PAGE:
Lee Pong Tai v. Acheson, 104 F. Supp. 503 (E.D. Pa. 1952)

US District Court for the Eastern District of Pennsylvania - 104 F. Supp. 503 (E.D. Pa. 1952)
April 30, 1952

104 F. Supp. 503 (1952)

ACHESON, Secretary of State.

Civ. A. No. 10799.

United States District Court E. D. Pennsylvania.

April 30, 1952.

*504 Marvin M. Neuman, Philadelphia, Pa., for plaintiff.

Gerald A. Gleeson, U. S. Atty., Philadelphia, Pa., for defendant.

FOLLMER, District Judge.

The plaintiff, Lee Pong Tai, instituted this action under the provisions of Title I, Subchapter V, § 503, of the Nationality Code, 8 U.S.C.A. § 903, seeking a declaratory judgment declaring him to be a citizen of the United States. The case was tried to the Court and without a jury.

Plaintiff testified that he was born in San Francisco, California, July 6, 1902, the son of Lee Chong and Wong Shee; that the mother died in the San Francisco earthquake in 1906, and the father brought him to Philadelphia, Pennsylvania, the same year; that he has resided in Philadelphia continuously since that time except for a short visit to China in 1947; that the father returned to China in 1921 and is now deceased. Two elderly women testified that they were teachers in a Baptist Sunday School in Philadelphia and had been such since 1915, and that the plaintiff was an attendant at their School when in his teens. Another witness, a barber, testified that he first met the plaintiff about 1910, at which time he was a youngster not even in his teens.

In addition to the above, plaintiff introduced a photostatic copy of two affidavits, one made by himself and the other by one Louie Suey, both were dated December 7, 1925, and were taken before Howard M. Long, United States Commissioner, Eastern District of Pennsylvania. Plaintiff's affidavit stated that he lived at 925 Race Street, Philadelphia, and was a merchant; that he was born in San Francisco July 6, 1902, the son of Lee Chong and Wong Shee, who lived at 707 DuPont Street, San Francisco; that his mother, Wong Shee, died in the earthquake in 1906, and that same year his father brought him to Philadelphia; that his father returned to China in April 1921. Louie Suey's affidavit stated that he lived at 930 Race Street, Philadelphia; that he had lived in Philadelphia for the past sixteen or seventeen years; that he was sixty-five years of age and had been in the United States about forty-five years; that his labor certificate was issued in Sacramento, California, March 23, 1894, and carried No. 109774. The affidavit further stated that deponent knew Lee Chong and Wong Shee, the parents of Lee Tai, when they were living in San Francisco, and had known Lee Tai since he was born; that he, deponent, knew that Lee Tai was born in San Francisco; that the mother was killed in the earthquake of 1906, and that Lee Tai had lived in Philadelphia for eighteen years prior to the date of the affidavit, i. e., December 7, 1925.

Subsequent to the trial the plaintiff submitted an affidavit which defendant agreed might be admitted into evidence. In this affidavit plaintiff explained the existence of the Louie Suey affidavit as follows: that during the years 1924 and 1925 heated arguments were occurring and disputes arising between two rival Chinese-American organizations, namely the On Leong Tong and Hip Sing Tong; that plaintiff was not a member of either of the said organizations; that by reason of this rivalry all persons of Chinese ancestry regarded themselves as being in danger; that Louie Suey was an old friend of plaintiff's family and one of the very few Chinese living in Philadelphia who had personal knowledge of plaintiff and his family; that because of the unrest as afore-said plaintiff sensed the need of some documentary evidence of his birth; that he knew of no method of creating a civil delayed *505 record of birth; that in Chinese communities of 1925 the Office of United States Commissioner was regarded as superior to that of any other court or agency; that he accordingly had the said Louie Suey execute the affidavit before a United States Commissioner; that Louie Suey died at Philadelphia June 7, 1943.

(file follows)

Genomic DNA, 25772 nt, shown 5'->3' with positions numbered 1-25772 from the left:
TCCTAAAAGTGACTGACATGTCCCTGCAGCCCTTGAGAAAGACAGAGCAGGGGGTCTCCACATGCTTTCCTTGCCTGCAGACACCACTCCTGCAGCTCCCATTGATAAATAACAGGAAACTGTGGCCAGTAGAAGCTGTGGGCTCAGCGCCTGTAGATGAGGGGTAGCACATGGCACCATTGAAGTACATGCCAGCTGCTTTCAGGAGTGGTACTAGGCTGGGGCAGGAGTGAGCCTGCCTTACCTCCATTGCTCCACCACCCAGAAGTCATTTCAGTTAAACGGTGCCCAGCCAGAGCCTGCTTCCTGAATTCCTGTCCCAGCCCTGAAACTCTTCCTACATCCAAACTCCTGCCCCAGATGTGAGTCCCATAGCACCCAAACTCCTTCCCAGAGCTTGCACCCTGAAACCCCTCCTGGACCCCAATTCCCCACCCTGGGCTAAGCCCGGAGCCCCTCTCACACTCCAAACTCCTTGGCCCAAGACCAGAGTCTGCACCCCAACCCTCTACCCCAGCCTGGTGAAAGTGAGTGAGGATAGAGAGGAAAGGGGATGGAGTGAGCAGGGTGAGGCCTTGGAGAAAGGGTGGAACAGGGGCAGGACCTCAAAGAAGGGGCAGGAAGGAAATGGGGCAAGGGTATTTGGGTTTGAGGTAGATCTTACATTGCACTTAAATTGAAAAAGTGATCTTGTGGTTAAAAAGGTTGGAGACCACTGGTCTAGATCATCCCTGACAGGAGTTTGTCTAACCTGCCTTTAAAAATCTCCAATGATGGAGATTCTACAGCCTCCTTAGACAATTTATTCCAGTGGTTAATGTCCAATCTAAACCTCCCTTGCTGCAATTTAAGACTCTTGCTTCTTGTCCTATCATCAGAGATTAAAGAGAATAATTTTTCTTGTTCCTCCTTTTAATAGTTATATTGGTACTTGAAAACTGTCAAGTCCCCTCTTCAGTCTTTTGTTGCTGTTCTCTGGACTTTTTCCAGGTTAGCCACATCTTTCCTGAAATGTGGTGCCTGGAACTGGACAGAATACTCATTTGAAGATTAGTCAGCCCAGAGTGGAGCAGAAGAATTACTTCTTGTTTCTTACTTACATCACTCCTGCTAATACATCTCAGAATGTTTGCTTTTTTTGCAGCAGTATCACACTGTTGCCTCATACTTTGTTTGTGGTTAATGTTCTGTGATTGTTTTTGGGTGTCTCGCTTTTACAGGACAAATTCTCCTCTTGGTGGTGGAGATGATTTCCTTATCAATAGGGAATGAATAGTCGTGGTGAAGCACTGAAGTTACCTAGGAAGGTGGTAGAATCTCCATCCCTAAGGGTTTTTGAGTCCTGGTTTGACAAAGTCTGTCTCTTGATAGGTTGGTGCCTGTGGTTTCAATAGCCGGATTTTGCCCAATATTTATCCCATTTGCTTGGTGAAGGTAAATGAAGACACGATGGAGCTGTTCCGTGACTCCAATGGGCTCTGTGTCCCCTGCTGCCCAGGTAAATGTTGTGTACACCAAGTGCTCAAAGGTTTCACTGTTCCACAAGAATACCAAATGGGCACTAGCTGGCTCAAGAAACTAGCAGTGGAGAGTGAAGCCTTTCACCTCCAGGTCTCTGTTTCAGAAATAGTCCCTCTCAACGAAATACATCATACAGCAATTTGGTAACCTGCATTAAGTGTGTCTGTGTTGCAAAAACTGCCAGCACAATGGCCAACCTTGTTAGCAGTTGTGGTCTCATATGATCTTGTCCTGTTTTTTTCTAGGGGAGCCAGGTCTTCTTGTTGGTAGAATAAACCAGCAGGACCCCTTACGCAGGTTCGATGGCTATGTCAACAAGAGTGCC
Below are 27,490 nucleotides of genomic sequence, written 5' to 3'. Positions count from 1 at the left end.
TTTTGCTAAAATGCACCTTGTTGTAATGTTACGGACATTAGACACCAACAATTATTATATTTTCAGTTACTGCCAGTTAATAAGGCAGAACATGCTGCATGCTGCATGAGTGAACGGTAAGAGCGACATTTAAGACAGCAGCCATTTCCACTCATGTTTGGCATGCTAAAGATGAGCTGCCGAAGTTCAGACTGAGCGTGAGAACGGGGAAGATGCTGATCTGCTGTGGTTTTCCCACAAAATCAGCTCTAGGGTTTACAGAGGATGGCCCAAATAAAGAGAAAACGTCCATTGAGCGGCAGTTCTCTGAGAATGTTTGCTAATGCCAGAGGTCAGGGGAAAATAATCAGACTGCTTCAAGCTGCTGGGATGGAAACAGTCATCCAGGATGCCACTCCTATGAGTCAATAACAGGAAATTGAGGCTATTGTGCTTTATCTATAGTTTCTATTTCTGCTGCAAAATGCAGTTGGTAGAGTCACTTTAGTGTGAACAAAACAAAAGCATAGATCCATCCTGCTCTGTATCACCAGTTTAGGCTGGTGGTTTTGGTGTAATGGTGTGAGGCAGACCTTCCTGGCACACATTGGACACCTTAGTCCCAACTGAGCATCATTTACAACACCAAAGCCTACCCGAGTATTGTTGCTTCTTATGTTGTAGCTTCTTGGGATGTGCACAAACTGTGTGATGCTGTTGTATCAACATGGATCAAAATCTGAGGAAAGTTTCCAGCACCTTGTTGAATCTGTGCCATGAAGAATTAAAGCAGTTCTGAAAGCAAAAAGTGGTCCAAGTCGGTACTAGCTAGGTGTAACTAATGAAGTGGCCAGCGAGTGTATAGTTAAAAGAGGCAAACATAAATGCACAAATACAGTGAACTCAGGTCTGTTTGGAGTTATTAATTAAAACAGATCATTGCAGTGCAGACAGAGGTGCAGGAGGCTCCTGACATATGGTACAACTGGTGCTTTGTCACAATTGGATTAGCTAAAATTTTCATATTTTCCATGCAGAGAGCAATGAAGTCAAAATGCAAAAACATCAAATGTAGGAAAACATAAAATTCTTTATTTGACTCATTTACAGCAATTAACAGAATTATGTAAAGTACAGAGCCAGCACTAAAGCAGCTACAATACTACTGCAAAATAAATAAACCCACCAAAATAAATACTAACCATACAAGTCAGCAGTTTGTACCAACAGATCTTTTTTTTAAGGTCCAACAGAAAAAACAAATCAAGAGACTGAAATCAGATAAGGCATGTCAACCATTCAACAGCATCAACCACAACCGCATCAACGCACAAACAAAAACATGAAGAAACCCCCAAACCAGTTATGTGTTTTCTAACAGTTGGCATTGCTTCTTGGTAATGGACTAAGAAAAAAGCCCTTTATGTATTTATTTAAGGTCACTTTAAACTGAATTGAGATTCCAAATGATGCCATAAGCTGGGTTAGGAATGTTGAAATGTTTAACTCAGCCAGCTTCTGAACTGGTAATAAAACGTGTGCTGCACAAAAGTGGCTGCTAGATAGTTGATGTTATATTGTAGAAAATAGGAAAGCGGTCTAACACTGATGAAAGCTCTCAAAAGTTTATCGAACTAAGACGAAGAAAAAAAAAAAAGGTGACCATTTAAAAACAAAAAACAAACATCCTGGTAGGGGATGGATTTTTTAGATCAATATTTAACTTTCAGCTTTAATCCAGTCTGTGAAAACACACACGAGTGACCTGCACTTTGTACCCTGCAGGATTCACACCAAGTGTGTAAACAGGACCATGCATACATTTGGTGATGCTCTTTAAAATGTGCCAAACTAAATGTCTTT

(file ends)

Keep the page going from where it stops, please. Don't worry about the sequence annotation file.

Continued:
Defendant admitted that a passport was issued to plaintiff on September 30, 1946, on proof of citizenship which at that time was considered sufficient. Defendant did not contend that there was any fraud in connection with the issuance of the passport in 1946, nor make any charge of forgery or perjury. The defendant did indicate that the Court should take judicial knowledge of the fact that some years later it was discovered that passport frauds had been committed about the time here in question in which various officers of the Departments of State and Justice in Philadelphia were involved. Defendant does not charge plaintiff with any knowledge of or participation in the alleged frauds. Admitting that certain frauds may have been committed in connection with the issuance of passports, at or about the time of the issuance of the passport to this plaintiff, that, in and of itself, certainly is not sufficient without other identifying proof to stigmatize every passport issued out of the offending office at the time of the alleged frauds.[1] Nor is the Court justified in taking judicial notice of such alleged frauds in the instant action.[2] However, in the instant case it is fortunately unnecessary to base our determination upon the issuance of the passport. Had it been necessary, I feel I would have been bound by Urtetiqui v. D'Arcy, 9 Pet. 692, 34 U.S. 692, 698, 9 L. Ed. 276, which held, "Upon the general and abstract question, whether the passport, per se, was legal and competent evidence of the fact of citizenship, we are of opinion, that it was not."